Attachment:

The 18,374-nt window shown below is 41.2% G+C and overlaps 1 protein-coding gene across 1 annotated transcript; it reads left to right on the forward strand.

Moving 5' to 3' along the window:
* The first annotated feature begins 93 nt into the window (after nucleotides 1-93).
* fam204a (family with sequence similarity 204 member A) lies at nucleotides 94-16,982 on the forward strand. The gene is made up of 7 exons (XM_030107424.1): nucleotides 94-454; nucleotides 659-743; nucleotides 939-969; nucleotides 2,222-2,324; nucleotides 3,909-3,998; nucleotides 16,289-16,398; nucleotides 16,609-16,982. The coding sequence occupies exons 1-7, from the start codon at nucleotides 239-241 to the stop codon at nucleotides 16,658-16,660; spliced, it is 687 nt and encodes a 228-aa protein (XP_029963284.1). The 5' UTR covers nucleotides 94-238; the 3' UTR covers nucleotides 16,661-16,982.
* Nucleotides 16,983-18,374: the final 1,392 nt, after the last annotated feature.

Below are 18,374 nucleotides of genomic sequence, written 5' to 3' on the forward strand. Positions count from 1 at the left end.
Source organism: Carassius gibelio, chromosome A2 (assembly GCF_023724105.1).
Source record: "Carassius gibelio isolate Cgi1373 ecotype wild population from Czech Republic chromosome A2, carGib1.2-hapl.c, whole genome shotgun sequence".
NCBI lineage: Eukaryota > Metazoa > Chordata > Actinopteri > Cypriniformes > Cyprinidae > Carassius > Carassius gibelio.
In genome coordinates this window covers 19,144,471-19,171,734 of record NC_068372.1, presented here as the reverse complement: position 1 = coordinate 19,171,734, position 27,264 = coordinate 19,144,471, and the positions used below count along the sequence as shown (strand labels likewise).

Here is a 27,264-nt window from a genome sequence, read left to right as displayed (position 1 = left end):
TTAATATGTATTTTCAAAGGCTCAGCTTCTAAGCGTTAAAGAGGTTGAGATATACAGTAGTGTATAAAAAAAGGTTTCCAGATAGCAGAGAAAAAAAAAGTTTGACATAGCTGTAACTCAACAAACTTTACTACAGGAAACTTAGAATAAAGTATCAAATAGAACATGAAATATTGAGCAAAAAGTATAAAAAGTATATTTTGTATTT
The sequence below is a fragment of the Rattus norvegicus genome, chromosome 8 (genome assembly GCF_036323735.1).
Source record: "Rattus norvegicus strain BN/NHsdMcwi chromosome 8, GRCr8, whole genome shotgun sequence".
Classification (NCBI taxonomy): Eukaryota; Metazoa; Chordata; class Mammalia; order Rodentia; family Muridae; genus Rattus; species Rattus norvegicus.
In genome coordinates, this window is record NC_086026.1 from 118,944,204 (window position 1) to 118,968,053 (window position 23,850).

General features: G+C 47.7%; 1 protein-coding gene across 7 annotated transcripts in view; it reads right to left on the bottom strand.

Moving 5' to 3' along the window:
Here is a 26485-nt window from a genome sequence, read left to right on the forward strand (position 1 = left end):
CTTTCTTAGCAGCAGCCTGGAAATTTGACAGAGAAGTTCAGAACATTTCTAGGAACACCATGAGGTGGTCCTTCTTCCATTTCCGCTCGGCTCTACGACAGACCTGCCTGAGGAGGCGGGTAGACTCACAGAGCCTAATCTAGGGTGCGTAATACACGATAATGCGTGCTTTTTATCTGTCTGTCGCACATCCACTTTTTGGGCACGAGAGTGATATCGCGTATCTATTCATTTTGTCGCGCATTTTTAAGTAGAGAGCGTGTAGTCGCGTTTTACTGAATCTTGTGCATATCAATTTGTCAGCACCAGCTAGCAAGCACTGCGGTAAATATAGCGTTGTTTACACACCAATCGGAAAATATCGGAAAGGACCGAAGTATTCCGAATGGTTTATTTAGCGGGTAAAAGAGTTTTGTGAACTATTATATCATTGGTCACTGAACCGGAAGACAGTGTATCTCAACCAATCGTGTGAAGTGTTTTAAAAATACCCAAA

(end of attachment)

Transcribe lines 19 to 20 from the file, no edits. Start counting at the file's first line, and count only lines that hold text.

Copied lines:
Here is a 26485-nt window from a genome sequence, read left to right on the forward strand (position 1 = left end):
CTTTCTTAGCAGCAGCCTGGAAATTTGACAGAGAAGTTCAGAACATTTCTAGGAACACCATGAGGTGGTCCTTCTTCCATTTCCGCTCGGCTCTACGACAGACCTGCCTGAGGAGGCGGGTAGACTCACAGAGCCTAATCTAGGGTGCGTAATACACGATAATGCGTGCTTTTTATCTGTCTGTCGCACATCCACTTTTTGGGCACGAGAGTGATATCGCGTATCTATTCATTTTGTCGCGCATTTTTAAGTAGAGAGCGTGTAGTCGCGTTTTACTGAATCTTGTGCATATCAATTTGTCAGCACCAGCTAGCAAGCACTGCGGTAAATATAGCGTTGTTTACACACCAATCGGAAAATATCGGAAAGGACCGAAGTATTCCGAATGGTTTATTTAGCGGGTAAAAGAGTTTTGTGAACTATTATATCATTGGTCACTGAACCGGAAGACAGTGTATCTCAACCAATCGTGTGAAGTGTTTTAAAAATACCCAAA